From its beginning, Researchscape has managed its own panel of consumers, for use primarily on qualitative studies. As a surprise bonus of this, we were able to partner with other panel companies to reach broader or narrower audiences. No one panel can reach everyone: some specialize in loyalty program members or frequent fliers, some in niche professions, others in Spanish-language only respondents, some in app users, and so forth. For instance, on one recent project, a survey of 1,000 consumers in a single Metropolitan Statistical Area, we drew respondents from across 76 different panels. When conducting research across multiple panels, we use digital fingerprinting and other techniques to ensure we have no duplicates, and we direct each panel to only provide us their own panelists not those of their partners (as each tap into others, as we do).

You can think of panel as the electrical grid that powers the market-research industry. Panel companies are similar to energy providers, with hundreds of choices ranging in size, quality and operational scope: almost all connected to each other in one of three comprehensive service grids. We long ago developed a panel integration layer that functions as a universal adaptor, letting us plug one survey into multiple different sources of power.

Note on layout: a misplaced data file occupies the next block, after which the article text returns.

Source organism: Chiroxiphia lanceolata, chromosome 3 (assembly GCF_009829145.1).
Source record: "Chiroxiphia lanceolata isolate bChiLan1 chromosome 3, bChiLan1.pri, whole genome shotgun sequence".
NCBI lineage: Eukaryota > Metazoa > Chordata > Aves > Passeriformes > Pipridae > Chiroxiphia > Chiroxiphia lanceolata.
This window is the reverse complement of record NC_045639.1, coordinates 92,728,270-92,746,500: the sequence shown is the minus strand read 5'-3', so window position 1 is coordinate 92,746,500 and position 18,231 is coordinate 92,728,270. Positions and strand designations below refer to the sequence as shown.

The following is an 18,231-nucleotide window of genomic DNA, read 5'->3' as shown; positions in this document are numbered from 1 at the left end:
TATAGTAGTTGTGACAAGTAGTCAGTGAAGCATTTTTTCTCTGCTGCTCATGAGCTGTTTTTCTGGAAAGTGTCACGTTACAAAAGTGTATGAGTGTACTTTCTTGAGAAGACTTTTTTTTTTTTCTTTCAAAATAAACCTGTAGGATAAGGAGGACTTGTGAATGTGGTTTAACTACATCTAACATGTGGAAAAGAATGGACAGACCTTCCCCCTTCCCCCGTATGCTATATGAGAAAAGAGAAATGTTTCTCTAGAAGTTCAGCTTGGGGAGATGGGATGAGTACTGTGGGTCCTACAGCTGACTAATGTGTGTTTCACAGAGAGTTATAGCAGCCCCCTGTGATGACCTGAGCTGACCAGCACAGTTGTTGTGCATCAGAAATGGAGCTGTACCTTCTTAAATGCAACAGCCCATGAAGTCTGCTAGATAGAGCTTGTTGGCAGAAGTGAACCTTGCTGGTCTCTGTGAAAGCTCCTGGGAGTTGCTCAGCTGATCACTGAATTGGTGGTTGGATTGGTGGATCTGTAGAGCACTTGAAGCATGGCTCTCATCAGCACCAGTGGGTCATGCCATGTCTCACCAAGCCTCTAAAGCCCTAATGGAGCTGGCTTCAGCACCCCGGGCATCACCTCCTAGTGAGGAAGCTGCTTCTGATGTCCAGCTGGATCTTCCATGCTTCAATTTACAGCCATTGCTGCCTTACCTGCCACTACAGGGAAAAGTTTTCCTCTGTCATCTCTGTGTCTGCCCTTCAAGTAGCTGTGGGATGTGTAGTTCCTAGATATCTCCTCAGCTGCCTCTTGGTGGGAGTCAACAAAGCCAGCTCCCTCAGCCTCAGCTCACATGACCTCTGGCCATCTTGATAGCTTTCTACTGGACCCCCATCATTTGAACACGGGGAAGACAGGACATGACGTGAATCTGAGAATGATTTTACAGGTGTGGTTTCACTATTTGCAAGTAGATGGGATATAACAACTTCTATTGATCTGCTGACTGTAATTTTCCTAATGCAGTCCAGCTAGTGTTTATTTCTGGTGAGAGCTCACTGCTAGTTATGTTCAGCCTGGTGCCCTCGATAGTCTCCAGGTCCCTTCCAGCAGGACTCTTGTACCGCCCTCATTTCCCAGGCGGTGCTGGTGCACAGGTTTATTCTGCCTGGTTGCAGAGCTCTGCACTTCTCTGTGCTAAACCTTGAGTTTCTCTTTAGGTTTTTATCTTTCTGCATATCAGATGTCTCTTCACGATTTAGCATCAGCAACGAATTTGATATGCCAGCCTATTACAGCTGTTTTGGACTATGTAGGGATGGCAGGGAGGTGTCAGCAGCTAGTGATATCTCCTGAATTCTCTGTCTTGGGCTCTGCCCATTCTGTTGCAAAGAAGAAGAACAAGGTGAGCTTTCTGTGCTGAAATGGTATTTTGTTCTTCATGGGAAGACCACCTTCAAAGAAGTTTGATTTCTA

When you plug your smartphone in to recharge, you don’t know where the power is coming from. Is it coming from windmills? Hydro-electric? Nuclear power? Dirty coal? “Clean” coal? Being part of the grid, we do know—and we have disconnected certain providers from our grid, for in effect being polluters. We have also read more ESOMAR 28 panel FAQs than arguably anyone in the industry to understand how they build, manage, and maintain their panels. We’re paranoid about clean energy, as it were.

We put this broad experience to work on every project, to help you find insights that illuminate.

Author Notes:

Jeffrey Henning

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Jeffrey Henning, IPC is a professionally certified researcher and has personally conducted over 1,400 survey research projects. Jeffrey is a member of the Insights Association and the American Association of Public Opinion Researchers. In 2012, he was the inaugural winner of the MRA’s Impact award, which “recognizes an industry professional, team or organization that has demonstrated tremendous vision, leadership, and innovation, within the past year, that has led to advances in the marketing research profession.” In 2022, the Insights Association named him an IPC Laureate. Before founding Researchscape in 2012, Jeffrey co-founded Perseus Development Corporation in 1993, which introduced the first web-survey software, and Vovici in 2006, which pioneered the enterprise-feedback management category. A 35-year veteran of the research industry, he began his career as an industry analyst for an Inc. 500 research firm.